- How can the conscience of Muslims meet with the morality of men and women of integrity and good will in the world?
- How is the hand of truthfulness to be extended among all those who are virtuous and free?
- What are we? Where are we going? Whence do we come?
- Who will let you concentrate on yourself and remember your Lord and your meeting with Him?
- How can faith be renewed and the mind reawakened?
- Why have Muslims fallen behind while others have advanced?
By Muhtar Holland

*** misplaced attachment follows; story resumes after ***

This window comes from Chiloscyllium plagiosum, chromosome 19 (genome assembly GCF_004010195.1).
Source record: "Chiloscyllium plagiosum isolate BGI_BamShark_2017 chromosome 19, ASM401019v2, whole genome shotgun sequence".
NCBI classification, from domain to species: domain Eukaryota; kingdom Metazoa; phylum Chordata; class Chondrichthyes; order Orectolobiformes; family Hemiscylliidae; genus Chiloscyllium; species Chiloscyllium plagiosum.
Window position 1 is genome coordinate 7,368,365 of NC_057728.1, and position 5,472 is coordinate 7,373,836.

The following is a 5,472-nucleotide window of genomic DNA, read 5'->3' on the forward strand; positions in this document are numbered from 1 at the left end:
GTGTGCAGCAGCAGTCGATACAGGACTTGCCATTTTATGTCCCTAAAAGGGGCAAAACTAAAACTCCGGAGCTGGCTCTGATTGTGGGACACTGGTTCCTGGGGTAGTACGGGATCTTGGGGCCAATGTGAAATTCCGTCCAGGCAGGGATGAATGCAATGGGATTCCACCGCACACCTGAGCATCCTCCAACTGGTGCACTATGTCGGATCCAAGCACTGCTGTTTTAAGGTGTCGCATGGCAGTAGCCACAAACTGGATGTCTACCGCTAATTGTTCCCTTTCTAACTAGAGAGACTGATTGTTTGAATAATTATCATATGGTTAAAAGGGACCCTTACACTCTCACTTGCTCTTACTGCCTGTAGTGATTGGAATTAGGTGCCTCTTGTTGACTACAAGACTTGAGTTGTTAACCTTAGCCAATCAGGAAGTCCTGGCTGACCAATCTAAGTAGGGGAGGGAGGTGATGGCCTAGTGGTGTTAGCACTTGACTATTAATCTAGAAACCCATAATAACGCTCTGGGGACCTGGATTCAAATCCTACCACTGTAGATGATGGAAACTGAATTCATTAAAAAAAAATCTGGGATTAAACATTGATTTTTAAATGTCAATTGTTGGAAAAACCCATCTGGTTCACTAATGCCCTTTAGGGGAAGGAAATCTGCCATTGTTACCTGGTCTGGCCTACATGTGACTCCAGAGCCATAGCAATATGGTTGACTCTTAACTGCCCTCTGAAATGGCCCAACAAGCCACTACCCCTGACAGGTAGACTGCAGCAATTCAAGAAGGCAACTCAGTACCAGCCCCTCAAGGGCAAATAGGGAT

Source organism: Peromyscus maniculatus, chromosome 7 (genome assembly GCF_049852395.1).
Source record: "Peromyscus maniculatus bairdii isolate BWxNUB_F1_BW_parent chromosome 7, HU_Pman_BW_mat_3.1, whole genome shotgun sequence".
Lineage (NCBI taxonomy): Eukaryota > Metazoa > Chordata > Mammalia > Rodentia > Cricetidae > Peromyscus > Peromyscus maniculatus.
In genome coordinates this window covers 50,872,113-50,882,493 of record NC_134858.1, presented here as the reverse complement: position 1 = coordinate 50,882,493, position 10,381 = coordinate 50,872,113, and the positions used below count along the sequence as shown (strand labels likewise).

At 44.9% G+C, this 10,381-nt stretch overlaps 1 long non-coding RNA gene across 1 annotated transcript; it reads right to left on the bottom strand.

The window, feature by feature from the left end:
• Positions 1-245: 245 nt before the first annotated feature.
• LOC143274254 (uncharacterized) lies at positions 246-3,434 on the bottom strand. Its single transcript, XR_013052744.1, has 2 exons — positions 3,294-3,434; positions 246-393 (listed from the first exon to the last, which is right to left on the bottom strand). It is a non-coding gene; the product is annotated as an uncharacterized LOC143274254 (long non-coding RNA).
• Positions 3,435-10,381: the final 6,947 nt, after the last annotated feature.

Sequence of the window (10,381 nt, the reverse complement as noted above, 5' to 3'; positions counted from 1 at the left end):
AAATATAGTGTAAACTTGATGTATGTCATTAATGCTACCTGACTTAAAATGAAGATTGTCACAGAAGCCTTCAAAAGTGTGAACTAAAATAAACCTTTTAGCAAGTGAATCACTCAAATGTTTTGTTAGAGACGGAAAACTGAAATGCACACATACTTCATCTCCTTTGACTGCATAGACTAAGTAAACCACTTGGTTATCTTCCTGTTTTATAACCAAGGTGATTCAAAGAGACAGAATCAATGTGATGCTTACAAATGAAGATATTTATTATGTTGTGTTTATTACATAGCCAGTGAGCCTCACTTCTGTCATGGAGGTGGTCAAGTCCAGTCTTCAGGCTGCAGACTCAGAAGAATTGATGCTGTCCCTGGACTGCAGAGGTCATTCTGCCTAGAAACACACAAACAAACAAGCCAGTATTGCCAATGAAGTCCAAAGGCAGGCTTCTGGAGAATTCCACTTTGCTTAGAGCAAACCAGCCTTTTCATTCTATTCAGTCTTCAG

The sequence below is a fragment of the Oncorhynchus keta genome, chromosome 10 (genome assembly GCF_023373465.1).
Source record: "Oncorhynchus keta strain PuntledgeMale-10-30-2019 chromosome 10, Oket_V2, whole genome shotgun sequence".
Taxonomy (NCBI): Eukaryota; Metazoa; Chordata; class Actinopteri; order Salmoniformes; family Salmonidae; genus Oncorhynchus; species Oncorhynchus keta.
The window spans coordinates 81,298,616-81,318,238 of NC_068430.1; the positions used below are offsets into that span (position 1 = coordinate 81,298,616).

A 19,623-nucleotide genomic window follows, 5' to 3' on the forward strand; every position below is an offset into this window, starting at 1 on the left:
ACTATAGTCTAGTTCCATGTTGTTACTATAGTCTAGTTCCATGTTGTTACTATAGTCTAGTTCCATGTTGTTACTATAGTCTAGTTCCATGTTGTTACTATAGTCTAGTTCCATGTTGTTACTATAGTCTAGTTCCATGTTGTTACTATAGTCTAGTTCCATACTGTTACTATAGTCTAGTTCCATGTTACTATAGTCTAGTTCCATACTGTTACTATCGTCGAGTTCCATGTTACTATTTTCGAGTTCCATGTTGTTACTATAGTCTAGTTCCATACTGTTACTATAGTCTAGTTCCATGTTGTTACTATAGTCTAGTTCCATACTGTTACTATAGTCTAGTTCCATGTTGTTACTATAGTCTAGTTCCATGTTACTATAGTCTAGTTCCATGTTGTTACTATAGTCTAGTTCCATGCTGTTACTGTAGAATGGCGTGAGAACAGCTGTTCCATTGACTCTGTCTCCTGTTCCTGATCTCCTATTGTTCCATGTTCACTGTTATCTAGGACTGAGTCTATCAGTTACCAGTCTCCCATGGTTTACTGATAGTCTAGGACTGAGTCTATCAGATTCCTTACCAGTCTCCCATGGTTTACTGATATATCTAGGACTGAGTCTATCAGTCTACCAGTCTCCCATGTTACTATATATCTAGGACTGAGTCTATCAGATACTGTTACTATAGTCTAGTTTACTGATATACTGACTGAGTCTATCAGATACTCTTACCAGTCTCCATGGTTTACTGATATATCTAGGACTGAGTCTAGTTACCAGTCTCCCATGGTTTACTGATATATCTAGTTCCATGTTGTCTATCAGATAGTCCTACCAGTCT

WHEN I FIRST EMBARKED on this translation of Imam Abdessalam Yassine’s The Muslim Mind on Trial, I was already convinced that the work would be of considerable interest and value to many English-speaking readers, Muslims and non-Muslims alike. That was before the catastrophic events of September 11th, 2001. Since that date, we have witnessed an astronomical increase in what amounts to hunger and thirst for knowledge and understanding of Islam. In the courtroom where the trial of the Muslim mind is being conducted, the public gallery is now jam-packed each day, and the session lasts around the clock. The proceedings are constantly broadcast by the media, so it is hard to turn on the radio or television without finding oneself involved in some aspect of the trial. Muslims from all walks of life are interviewed by reporters, in many countries and in various situations, in mosques and marketplaces, in homes and offices…. Panels of Muslim and non-Muslim scholars engage in discussions about Islamic beliefs and practices, the history of Islam and its relations with the West. Members of the public send in their questions and comments, by telephone, fax and e-mail. For authors of books on Islamic subjects, the advertising opportunities are unprecedented.